- Remember that road conditions that are minor annoyances to motorists can pose major hazards to motorcyclists. Motorcyclists may change speed or adjust their position within a lane suddenly in reaction to road and traffic conditions such as potholes, gravel, wet or slippery surfaces, pavement seams, railroad crossings, and grooved pavement.
- Allow more following distance, three or four seconds, following a motorcycle so the motorcyclist has enough time to maneuver or stop in an emergency. In dry conditions motorcycles can stop more quickly than cars.
If you are interested in applying for a medallion for your loved one, please read on for more information & watch the two Youtube videos listed below. A link to Form 40-1330M with instructions is also listed below so you can easily download & print the application form.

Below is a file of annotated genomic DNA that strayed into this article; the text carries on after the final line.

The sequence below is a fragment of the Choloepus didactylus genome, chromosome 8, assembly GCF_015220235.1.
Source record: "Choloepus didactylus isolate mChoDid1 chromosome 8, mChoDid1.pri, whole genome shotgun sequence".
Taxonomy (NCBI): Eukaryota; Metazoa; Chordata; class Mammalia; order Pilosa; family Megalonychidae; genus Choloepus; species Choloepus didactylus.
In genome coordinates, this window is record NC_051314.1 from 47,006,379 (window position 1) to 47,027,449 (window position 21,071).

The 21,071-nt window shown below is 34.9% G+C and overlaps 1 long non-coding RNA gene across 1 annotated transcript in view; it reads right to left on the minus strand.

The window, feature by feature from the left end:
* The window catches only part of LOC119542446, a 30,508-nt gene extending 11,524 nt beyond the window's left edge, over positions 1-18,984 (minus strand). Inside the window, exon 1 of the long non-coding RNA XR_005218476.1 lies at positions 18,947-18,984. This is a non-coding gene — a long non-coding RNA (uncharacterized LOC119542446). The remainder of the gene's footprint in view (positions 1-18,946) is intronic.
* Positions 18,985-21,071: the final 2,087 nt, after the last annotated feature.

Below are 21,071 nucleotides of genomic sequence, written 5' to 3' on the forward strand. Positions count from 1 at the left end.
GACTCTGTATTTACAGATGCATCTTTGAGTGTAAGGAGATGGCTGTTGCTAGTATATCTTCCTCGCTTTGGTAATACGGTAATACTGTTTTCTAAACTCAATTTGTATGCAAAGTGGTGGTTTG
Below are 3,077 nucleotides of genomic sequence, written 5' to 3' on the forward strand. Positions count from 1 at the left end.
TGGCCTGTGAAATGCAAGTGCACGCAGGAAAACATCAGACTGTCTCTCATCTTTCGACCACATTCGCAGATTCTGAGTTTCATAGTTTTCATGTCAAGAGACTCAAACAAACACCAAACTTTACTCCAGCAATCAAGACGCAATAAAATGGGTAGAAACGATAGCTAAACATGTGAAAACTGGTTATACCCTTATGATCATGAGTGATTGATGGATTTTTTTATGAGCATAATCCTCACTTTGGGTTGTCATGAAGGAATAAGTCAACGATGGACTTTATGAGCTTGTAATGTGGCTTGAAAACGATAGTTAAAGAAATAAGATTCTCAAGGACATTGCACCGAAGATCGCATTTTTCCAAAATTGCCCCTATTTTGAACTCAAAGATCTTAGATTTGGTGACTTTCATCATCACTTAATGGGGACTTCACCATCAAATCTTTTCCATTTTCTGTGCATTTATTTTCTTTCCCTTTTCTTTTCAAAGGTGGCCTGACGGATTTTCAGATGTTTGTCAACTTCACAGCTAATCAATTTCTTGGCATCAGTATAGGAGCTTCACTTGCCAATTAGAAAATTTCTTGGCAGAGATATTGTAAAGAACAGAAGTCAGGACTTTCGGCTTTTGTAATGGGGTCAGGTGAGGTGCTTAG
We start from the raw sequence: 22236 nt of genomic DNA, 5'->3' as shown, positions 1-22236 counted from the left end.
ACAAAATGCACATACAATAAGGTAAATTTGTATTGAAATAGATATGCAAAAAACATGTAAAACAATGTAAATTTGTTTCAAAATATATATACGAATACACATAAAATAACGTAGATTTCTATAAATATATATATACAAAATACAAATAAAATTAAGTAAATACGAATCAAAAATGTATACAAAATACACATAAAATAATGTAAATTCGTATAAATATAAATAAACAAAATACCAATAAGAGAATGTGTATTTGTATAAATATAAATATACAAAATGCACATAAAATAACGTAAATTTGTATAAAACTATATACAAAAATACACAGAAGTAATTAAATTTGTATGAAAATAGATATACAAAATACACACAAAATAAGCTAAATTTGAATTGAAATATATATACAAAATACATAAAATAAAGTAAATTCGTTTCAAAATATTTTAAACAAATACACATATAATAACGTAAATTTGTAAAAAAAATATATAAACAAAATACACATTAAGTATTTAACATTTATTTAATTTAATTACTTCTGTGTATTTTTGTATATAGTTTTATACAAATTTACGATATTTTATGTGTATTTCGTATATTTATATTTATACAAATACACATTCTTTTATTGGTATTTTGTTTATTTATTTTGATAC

Once you have obtained a medallion, our VFW Post Members would be happy to place the medallion for you should you need assistance. Please stop by VFW Post 1454 or contact us for more information.
This device is furnished in lieu of a traditional Government headstone or grave marker for those Veterans who served on or after Apr. 6, 1917 and whose grave in a private cemetery is marked with a privately purchased headstone or marker.
Why choose a medallion: Bronze medallions are durable and can be easily affixed to privately purchased headstones by anyone, avoiding headstone or marker setting fees. The medallion also offers a way to identify the grave as that of a Veteran when a cemetery only allows one headstone per grave, preventing the use of a standard VA marker as a footstone.